Five easy ways to save
It can be tough to find more ways to save money. Members on my community forums shared ways to save at least $5 a month. Here are some of the highlights to help reach your savings goals.
MAKE YOUR OWN BREAD:
Making your own bread usually costs less than buying it from your local grocery store. If you already make your own bread, try making your own bagels or hamburger buns. Here’s a hamburger bun recipe (for a bread machine) to get you started: www.frugalvillage.com/forums/breads-muffins/115973-sandwich-hamburger-buns-bread-machine.html.
Garage sales and thrift stores are cheaper than paying full retail cost at department stores, but altering clothing that you already own costs only your time and needs minimal supplies.
A few examples include:
— Old jeans easily become shorts.
— Add appliques. (Cut out favorite designs on old T-shirts or scrap material, and sew them onto other clothing such as hoodies or sweatshirts for a new, updated look.)
— A buttoned shirt can become a toddler’s dress. (For a tutorial, visit www.craftster.org/)
Try them around your home during the summer months. One reader, Karen from Kansas, shares: “We have large solar lights and they work really well and are very bright. They even come with a remote for turning them on and off. There are also solar-powered LED ‘Christmas’ lights that work great on a deck or patio. The twinkle lights don’t attract moths and other bugs. We also have traditional solar-powered path lights and uplights to illuminate the front of the house. A few years ago we had an ice storm and were without electricity for a prolonged period of time. We would bring in the pathway lights each day to light several rooms of the house.”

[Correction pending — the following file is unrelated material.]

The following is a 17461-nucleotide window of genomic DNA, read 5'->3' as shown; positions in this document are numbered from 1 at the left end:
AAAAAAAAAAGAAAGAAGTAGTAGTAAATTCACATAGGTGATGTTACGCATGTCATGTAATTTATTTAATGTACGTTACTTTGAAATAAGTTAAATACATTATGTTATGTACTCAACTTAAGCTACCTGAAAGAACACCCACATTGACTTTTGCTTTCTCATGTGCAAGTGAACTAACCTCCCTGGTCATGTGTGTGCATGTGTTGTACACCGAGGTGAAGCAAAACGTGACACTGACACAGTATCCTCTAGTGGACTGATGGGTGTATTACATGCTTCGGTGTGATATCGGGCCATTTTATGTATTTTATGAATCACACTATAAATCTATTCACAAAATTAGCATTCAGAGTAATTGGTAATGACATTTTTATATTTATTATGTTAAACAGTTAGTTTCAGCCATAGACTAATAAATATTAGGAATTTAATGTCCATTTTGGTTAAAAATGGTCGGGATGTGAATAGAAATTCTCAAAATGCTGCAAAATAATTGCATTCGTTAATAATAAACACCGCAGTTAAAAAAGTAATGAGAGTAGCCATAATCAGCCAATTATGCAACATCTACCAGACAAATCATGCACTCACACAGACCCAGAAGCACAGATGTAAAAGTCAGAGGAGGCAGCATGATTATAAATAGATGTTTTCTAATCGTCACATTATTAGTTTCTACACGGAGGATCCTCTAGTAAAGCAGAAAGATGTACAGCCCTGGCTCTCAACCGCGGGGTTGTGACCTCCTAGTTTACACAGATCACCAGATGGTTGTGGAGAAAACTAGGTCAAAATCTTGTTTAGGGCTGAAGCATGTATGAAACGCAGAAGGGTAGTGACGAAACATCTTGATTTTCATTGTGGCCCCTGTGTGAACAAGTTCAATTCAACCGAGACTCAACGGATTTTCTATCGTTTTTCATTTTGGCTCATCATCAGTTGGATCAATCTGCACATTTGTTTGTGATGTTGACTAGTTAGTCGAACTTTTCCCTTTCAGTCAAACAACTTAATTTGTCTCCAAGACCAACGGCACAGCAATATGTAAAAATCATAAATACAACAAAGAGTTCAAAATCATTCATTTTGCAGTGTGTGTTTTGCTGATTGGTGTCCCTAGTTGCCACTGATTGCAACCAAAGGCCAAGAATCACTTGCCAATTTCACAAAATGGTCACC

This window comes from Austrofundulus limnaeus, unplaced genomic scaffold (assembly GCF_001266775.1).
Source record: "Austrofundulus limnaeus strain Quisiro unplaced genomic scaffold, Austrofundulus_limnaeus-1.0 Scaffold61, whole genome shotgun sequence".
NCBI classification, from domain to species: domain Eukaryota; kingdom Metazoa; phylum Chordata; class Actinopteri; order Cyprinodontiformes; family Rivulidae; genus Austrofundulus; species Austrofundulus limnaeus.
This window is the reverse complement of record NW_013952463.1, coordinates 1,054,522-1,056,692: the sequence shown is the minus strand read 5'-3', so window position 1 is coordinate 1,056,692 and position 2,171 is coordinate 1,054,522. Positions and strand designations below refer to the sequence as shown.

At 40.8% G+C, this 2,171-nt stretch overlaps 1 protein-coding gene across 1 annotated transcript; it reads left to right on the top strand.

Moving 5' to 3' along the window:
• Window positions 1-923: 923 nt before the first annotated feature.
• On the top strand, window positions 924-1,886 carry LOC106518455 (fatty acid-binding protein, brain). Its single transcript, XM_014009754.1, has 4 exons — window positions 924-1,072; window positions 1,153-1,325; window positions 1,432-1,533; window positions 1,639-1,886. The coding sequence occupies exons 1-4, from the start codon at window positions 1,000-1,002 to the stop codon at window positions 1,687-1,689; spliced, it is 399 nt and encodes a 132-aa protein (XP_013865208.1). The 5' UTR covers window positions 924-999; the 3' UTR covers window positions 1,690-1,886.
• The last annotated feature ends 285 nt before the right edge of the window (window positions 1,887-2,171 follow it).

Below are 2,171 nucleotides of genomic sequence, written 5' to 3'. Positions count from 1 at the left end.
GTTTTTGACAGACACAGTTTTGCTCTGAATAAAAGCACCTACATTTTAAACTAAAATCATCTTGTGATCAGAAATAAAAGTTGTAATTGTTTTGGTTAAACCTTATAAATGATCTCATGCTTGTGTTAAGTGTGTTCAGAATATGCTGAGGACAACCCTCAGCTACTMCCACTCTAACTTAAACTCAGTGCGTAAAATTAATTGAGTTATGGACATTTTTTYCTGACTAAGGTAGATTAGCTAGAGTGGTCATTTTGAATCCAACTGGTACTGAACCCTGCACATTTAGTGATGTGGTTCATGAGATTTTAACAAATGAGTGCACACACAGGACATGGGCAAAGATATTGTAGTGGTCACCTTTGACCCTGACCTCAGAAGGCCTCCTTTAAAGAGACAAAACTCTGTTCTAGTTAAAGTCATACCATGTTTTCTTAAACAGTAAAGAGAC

Check your local grocery store (talk to the produce manager) for marked-down produce. Go to ethnic markets and farmer’s markets, too. Another reader, Donna from California, shares: “I used to work the farmers’ markets every summer, and I manned a fruit stand on Sundays. There is a big incentive to get rid of stuff by the end of the day! No one feels like doing more manual labor after being up since 3 a.m.! You do run the risk of not getting what you wanted. But if you came by about an hour before closing, we gave some pretty good deals. I did see a number of regulars who would show up first thing in the morning, get their prime produce, and who would then show up at the end of the day to get the deals.” If you grow your own produce, consider bartering with someone to get anything you might need or want, too.
Try something new. Maybe you’ve wanted to do home canning, make your own yogurt or laundry soap, or dehydrate foods. Stop thinking about it; visit my community forums to learn more and do it! Another reader, Joshin from Washington, shares: “One thing I’m experimenting with is homemade seitan (wheat meat). I made some yesterday based on this recipe, www.hapabento.com/2010/01/10/how-i-made-my-own-seitan/, from whole-wheat flour. I used it in a teriyaki stir-fry instead of chicken. Shockingly enough, we couldn’t really tell the difference. My husband is a full-blown carnivore, but he said this had a good meat texture when he chewed it, and to keep using it. With meat prices so high, this should save us quite a bit of money this summer!”